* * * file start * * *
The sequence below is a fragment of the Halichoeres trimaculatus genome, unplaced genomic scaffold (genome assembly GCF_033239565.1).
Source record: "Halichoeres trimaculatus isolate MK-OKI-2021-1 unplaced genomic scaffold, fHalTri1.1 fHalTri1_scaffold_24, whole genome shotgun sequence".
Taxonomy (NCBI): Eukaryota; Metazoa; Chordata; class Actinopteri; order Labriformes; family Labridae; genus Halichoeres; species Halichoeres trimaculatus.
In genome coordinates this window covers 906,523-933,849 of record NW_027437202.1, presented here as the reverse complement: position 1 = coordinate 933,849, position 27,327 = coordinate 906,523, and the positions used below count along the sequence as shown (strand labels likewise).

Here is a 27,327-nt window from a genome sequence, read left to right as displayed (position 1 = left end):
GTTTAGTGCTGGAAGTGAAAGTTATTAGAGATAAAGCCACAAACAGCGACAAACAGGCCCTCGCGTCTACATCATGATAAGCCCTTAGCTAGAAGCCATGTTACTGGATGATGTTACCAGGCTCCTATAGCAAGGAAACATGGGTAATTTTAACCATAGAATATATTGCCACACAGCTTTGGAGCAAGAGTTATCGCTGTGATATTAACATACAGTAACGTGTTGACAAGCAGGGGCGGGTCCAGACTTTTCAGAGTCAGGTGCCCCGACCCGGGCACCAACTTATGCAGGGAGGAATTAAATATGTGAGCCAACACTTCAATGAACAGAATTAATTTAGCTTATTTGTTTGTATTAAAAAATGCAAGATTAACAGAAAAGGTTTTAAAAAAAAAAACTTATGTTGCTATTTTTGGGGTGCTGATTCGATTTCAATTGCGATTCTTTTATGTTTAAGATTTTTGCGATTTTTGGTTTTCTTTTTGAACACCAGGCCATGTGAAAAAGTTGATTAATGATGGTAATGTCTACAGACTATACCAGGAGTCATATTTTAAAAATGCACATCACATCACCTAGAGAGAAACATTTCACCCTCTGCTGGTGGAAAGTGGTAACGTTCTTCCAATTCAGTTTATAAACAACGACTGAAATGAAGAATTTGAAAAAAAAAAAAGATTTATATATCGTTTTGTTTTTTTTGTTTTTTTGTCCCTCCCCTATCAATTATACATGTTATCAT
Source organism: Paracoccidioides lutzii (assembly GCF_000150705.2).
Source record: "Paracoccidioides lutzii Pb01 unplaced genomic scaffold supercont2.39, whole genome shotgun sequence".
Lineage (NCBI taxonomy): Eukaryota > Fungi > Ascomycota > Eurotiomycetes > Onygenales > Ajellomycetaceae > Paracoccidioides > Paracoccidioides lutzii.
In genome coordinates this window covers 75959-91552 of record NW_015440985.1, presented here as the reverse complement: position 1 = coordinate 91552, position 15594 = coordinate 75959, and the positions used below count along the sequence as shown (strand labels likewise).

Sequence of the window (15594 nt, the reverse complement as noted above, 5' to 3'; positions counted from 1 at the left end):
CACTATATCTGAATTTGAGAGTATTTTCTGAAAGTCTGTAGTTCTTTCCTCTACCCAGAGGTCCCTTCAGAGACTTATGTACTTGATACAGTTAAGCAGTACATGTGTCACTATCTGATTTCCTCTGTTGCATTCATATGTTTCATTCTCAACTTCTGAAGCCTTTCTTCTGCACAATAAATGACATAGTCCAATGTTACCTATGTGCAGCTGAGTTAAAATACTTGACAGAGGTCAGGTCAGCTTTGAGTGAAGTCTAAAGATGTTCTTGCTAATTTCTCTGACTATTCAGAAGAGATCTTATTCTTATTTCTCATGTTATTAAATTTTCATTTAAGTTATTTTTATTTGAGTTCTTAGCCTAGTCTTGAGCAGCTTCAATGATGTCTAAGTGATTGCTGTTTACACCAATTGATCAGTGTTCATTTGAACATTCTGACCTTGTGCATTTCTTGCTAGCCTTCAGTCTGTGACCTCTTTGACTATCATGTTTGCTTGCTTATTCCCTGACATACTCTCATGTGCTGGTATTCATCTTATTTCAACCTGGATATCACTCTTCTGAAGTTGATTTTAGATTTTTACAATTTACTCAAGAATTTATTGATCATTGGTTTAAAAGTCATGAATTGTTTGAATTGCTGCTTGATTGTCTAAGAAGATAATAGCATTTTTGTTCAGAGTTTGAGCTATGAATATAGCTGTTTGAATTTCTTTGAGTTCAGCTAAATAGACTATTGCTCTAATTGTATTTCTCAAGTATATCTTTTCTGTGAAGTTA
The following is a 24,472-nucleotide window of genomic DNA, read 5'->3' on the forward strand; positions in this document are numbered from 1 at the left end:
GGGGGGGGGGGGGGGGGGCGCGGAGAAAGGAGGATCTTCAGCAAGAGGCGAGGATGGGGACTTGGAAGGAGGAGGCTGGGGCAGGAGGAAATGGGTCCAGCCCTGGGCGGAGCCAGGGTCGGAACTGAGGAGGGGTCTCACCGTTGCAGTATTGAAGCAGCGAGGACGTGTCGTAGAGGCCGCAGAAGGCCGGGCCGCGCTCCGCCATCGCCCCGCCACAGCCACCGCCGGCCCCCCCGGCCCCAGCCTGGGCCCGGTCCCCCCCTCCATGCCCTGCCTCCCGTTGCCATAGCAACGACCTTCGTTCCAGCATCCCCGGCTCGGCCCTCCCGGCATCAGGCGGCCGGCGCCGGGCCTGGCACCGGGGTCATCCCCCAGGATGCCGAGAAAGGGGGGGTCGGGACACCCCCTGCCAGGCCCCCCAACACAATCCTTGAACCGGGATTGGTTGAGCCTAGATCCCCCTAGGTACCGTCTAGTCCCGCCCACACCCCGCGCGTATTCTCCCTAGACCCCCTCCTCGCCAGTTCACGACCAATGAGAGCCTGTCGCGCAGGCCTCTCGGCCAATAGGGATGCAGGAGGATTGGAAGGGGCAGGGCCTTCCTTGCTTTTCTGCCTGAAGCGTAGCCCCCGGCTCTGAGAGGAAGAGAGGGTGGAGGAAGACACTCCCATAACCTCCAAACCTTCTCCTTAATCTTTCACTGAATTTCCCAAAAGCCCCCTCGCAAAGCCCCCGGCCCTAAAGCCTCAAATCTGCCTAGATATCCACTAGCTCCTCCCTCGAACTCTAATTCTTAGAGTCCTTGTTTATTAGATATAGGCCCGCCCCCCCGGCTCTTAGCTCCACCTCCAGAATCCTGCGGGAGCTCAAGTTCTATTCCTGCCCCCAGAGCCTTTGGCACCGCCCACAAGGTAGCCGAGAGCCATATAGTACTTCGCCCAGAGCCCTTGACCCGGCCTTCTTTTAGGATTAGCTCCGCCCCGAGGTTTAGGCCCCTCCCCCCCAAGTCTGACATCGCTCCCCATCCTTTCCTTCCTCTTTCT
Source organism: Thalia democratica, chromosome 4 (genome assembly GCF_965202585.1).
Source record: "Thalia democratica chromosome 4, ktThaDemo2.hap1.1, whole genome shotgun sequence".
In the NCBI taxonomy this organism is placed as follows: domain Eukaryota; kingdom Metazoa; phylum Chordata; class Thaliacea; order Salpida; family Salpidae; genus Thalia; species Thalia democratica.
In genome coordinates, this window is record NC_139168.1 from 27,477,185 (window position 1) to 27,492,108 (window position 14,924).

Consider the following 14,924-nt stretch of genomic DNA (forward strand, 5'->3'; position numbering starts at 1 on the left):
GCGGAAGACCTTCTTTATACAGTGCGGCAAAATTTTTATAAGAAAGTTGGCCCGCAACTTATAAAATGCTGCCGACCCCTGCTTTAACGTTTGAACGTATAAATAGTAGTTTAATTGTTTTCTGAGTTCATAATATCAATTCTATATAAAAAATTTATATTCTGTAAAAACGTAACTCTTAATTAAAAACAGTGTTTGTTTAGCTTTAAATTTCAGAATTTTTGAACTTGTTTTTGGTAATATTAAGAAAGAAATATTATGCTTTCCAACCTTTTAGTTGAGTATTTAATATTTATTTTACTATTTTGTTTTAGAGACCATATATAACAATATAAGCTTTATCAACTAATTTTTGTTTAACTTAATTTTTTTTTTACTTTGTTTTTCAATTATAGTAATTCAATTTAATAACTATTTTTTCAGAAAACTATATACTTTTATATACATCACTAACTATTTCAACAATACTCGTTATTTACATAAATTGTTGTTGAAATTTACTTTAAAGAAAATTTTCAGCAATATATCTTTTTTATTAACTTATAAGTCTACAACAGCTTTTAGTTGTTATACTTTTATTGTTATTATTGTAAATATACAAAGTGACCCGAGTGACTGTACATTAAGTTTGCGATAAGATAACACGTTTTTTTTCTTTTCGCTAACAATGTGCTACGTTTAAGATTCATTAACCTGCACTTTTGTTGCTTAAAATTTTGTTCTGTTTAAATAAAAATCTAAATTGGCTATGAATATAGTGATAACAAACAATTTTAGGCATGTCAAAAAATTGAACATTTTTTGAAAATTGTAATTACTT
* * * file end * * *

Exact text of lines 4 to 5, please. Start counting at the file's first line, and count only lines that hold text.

In genome coordinates this window covers 906,523-933,849 of record NW_027437202.1, presented here as the reverse complement: position 1 = coordinate 933,849, position 27,327 = coordinate 906,523, and the positions used below count along the sequence as shown (strand labels likewise).

Here is a 27,327-nt window from a genome sequence, read left to right as displayed (position 1 = left end):